A TV Edwards client has been successful in a court challenge against a local authority’s refusal to provide suitable alternative temporary housing pending a homelessness review.
In R (Karimi) v Newham LBC Administrative Court, CO/4809/2020, we acted for Mr Karimi in bringing a judicial review against Newham Council. In 2016 the Council had accepted a main housing duty to Mr Karimi meaning that they had a duty to secure that he had suitable accommodation available to live in. In November 2020 the Council offered Mr Karimi new temporary housing. Mr Karimi did not believe the property was suitable for him. However, due to the risk of Mr Karimi being made homeless if he rejected the temporary housing, Mr Karimi moved into the property. At the same time he requested a review as to its suitability.
Mr Karimi instructed our Radhika Shah in the review and detailed representations were sent to the Council. Local authorities have the power to provide alternative housing pending the outcome of a statutory review and Radhika requested this on behalf of Mr Karimi. It was argued that the temporary housing was having a significantly adverse impact on his health. The property was in poor condition and Mr Karimi’s mental health was badly impacted from the noise he was hearing from the family living in the flat upstairs. There was strong medical evidence from his treating psychiatrist stating that Mr Karimi was at risk of harming himself as a way to cope with the noise.
When local authorities consider whether to provide alternative accommodation during the review process they must take into consideration the merits of the review, whether any new information has come to light and the personal circumstances of the homeless applicant when deciding whether to accommodate him pending the review.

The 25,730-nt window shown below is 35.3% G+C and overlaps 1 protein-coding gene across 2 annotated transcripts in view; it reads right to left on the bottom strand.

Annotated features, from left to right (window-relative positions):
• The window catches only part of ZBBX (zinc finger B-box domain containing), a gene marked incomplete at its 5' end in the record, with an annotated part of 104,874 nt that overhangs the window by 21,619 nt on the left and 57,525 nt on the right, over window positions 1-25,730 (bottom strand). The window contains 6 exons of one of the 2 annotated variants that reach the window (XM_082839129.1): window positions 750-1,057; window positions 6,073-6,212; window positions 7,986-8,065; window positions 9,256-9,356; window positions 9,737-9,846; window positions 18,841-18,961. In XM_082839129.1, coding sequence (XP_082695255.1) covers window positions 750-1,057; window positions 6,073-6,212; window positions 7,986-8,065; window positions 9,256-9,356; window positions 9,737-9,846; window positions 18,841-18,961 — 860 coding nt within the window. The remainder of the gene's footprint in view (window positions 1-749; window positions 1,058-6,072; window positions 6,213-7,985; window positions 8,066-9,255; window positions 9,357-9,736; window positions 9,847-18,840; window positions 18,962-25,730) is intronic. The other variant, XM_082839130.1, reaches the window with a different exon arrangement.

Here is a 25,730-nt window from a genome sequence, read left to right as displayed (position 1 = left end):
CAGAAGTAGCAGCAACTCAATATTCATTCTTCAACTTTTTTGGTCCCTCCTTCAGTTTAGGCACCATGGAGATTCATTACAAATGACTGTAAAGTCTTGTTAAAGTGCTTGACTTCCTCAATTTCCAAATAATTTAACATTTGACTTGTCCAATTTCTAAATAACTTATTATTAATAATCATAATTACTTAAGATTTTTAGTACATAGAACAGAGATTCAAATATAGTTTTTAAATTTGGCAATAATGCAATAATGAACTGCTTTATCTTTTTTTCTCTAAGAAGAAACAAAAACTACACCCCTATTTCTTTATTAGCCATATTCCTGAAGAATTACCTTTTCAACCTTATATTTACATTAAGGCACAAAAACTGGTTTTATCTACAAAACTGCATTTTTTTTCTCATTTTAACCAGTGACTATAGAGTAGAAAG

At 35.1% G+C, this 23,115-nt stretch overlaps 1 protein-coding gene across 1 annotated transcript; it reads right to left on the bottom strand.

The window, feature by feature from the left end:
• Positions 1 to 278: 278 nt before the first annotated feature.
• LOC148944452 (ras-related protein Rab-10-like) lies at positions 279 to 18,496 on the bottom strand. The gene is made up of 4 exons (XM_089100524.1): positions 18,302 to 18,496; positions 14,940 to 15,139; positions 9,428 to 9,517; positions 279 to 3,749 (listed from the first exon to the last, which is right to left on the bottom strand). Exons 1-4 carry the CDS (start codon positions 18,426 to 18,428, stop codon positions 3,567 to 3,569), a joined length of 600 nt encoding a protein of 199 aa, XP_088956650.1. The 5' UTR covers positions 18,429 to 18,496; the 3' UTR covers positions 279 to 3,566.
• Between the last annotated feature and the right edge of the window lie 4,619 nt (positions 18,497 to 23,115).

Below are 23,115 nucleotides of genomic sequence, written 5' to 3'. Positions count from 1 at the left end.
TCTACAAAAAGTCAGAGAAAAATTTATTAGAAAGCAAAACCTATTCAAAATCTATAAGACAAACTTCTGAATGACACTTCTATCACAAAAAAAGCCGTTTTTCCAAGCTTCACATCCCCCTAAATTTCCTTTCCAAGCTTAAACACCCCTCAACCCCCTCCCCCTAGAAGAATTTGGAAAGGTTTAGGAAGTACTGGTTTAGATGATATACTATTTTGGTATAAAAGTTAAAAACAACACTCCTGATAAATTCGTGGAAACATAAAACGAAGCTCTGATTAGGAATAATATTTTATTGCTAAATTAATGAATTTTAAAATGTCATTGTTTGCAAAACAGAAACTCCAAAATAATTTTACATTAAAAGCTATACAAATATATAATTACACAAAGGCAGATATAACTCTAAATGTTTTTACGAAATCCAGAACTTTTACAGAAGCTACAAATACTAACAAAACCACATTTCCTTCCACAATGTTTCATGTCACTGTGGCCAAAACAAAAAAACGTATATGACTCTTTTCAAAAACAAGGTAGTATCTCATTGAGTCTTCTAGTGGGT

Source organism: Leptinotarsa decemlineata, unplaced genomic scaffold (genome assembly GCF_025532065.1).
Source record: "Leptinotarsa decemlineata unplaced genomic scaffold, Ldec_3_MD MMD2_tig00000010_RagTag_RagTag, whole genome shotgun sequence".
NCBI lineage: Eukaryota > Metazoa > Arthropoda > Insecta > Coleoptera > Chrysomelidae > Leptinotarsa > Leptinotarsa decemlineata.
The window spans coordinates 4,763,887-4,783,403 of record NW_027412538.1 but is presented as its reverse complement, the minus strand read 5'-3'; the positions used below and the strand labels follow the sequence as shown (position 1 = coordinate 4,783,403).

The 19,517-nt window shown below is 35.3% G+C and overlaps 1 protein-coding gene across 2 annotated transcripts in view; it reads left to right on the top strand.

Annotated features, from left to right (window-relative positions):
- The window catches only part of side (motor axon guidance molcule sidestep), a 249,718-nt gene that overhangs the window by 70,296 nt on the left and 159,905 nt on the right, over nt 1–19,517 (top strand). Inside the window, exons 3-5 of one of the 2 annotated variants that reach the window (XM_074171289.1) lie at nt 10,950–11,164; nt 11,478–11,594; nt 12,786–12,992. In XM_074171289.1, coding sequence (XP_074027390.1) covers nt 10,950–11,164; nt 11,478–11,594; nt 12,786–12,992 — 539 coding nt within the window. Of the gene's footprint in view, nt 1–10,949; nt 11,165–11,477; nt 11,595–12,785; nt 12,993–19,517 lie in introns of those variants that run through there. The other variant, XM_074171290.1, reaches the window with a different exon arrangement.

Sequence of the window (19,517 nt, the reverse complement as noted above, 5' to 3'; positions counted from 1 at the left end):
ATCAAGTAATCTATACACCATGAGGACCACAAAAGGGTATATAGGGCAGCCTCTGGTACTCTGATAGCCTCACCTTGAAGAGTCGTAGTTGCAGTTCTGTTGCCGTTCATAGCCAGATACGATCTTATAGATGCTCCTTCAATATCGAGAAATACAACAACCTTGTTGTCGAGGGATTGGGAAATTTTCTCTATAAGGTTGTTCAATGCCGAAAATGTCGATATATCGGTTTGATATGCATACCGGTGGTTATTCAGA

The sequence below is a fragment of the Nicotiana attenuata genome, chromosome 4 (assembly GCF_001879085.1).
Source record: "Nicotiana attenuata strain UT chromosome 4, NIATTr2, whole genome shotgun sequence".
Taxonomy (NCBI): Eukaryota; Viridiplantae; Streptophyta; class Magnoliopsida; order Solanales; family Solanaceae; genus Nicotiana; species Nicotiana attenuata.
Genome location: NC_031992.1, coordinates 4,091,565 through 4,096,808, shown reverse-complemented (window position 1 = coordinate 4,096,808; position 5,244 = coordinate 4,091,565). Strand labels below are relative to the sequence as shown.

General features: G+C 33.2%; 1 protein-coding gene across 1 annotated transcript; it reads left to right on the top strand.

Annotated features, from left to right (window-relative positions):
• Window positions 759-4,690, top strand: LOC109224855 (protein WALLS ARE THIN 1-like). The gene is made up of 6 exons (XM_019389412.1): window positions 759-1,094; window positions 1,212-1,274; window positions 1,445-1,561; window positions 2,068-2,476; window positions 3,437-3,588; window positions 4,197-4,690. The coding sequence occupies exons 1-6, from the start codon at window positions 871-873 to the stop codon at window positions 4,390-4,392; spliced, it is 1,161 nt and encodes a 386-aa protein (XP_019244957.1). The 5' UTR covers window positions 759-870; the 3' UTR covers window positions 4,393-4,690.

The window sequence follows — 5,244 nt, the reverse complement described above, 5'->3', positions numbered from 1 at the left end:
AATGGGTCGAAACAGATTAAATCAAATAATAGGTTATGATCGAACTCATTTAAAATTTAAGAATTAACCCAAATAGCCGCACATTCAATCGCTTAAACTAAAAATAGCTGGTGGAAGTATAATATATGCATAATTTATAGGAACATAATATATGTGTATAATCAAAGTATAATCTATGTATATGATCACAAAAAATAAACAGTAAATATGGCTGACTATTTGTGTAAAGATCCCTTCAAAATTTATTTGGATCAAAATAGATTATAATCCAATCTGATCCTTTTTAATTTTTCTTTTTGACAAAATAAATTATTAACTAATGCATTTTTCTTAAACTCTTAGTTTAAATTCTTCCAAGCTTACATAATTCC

In Mr Karimi’s case Newham Council refused to provide alternative suitable housing pending the outcome of the review. However, they failed to consider any of the points above.
Mr Karimi brought a claim for judicial review in the High Court of that refusal and applied for interim relief requiring the council to accommodate him in alternative suitable accommodation until trial of the claim.
On the 23 December 2020 Mr Justice Saini granted an interim injunction in an urgent application. He observed that Mr Karimi is clearly in a vulnerable position and concerns about his risk of self-harm in his current accommodation need to be taken into account by the Council. He imposed a time limit for the provision of the accommodation, stating that this allowed the Council a short but reasonable period to accommodate Mr Karimi given the current crisis.
On the 7 January 2021 the judicial review settled upon the Council agreeing on review that the accommodation was not suitable and agreeing to now provide him with suitable accommodation.
This is a complex area of law so if you, or someone you know, are seeking to challenge a decision from the local authority on a homelessness application, then you should seek specialist advice as soon as possible.
TV Edwards has a team of solicitors with expertise in housing cases. If you are seeking legal advice relating to housing issues, then please contact us on 0203 440 8000 or by email to email@example.com to see if we can assist.